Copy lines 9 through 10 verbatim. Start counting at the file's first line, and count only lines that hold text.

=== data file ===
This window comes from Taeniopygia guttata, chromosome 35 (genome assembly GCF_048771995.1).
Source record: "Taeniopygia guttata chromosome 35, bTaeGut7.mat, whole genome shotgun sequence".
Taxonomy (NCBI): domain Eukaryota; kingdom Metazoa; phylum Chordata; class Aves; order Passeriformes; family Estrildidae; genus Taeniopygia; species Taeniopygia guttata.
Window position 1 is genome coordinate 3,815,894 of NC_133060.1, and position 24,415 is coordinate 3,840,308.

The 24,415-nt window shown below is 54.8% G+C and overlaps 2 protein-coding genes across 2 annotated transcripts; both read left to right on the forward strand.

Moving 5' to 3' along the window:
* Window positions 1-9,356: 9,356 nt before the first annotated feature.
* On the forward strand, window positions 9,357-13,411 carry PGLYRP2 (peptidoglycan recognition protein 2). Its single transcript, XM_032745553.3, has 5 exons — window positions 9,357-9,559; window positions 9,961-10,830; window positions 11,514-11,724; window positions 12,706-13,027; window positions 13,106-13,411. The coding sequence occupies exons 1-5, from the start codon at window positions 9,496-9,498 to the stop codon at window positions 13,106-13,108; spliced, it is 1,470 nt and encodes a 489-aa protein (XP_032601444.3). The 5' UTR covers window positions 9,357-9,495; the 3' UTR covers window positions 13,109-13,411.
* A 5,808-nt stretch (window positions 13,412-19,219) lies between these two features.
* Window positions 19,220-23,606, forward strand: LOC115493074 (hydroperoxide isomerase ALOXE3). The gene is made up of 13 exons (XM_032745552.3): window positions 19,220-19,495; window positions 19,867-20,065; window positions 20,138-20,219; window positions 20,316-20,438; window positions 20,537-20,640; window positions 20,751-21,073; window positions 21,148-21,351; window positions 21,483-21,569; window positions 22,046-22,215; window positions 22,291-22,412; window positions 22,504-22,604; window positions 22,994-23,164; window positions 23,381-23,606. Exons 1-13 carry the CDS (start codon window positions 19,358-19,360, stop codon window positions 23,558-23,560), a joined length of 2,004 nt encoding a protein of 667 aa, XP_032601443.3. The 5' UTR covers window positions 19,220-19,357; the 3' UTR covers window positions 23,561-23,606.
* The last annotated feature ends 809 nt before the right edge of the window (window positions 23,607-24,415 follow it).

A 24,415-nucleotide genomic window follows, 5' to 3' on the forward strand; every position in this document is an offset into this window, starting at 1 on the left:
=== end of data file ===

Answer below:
* A 5,808-nt stretch (window positions 13,412-19,219) lies between these two features.
* Window positions 19,220-23,606, forward strand: LOC115493074 (hydroperoxide isomerase ALOXE3). The gene is made up of 13 exons (XM_032745552.3): window positions 19,220-19,495; window positions 19,867-20,065; window positions 20,138-20,219; window positions 20,316-20,438; window positions 20,537-20,640; window positions 20,751-21,073; window positions 21,148-21,351; window positions 21,483-21,569; window positions 22,046-22,215; window positions 22,291-22,412; window positions 22,504-22,604; window positions 22,994-23,164; window positions 23,381-23,606. Exons 1-13 carry the CDS (start codon window positions 19,358-19,360, stop codon window positions 23,558-23,560), a joined length of 2,004 nt encoding a protein of 667 aa, XP_032601443.3. The 5' UTR covers window positions 19,220-19,357; the 3' UTR covers window positions 23,561-23,606.